The F-35 Is Such a Mess, It's Making Other Planes Cost More

IMAGE ERICA PRICE / GETTY IMAGES

(Permanent Musical Accompaniment To This Post From The Blog's Favourite Living Canadian)

While we're on the subject of the F-35 Flying Swiss Army Knife, it seems that the endless litany of flaws, glitches, and technological cock-ups has had a deleterious effect on the rest of the country's combat aircraft. From Insider:

If F-35s aren't fit to fly in sufficient numbers, then older aircraft such as the F-16 must be kept in service to fill the gap. In turn, having to extend the lifespan of older planes consumes money that could be used to acquire new aircraft and results in aging warplanes that may not be capable of fulfilling their missions on the current battlefield. "While service life extension programs are one way to keep current aircraft capable and in operation, they do not guarantee that those aircraft will be available when needed or that they will possess required capabilities to meet future needs," the Government Accountability Office warned in a new report on US tactical aircraft.

This turkey is nowhere near the national disgrace it deserves to be. It simply does not work, which has not stopped the U.S. defense industry from peddling it around the globe. (Canada is the latest sucke—er...customer.) There was a time when its ejector seats decapitated the crash-test dummies. There was that other time when it could not fly in a thunderstorm because its fuel tanks would explode if struck by lightning. Released last April, the GAO report referenced above was completely merciless. It also opened a window into the Alice In Wonderland world of the defense budget.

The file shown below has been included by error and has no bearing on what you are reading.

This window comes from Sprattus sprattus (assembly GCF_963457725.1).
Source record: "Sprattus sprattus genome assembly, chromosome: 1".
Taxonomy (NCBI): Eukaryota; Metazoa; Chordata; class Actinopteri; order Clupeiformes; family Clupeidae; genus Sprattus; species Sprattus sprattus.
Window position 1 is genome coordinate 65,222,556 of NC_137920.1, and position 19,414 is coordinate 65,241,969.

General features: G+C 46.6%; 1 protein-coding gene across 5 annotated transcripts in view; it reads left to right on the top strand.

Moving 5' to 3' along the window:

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The Department of Defense (DOD) has not yet authorized the F-35 program to begin full-rate production, which is now more than 10 years later than originally planned. Full-rate production generally is the point when a program has demonstrated an acceptable level of performance and reliability and, in the case of the F-35, is ready for higher manufacturing rates. The delay in reaching this milestone stems largely from problems developing the F-35 simulator. The simulator is needed to conduct key tests prior to making a full-rate production decision. DOD is currently reassessing when it will make this decision.

Although the program will not update the simulator schedule until later this spring, DOD plans to acquire up to 152 aircraft per year. At that rate, DOD would purchase about one-third of all planned F-35 aircraft before validating that the aircraft meets requirements. Further, if more performance issues are identified, fixing aircraft later will cost more than resolving issues before production.

This is madness. The DOD can't even develop a proper simulator for this glitch-beast. And it plans to buy a third of all planned F-35s before it even knows if the damned thing can do what it's supposed to do. If there are more glitches in the meantime (and there will be), it will cost more to fix the finished planes than it would have cost to have found and fixed the flaws before they were built.

FromEsquire US

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About The Author
Charles P. Pierce
Charles P. Pierce, lead for Esquire Politics US, has been a working journalist since 1976. He is the author of four books, most recently 'Idiot America.' He lives near Boston with his wife but no longer his three children.
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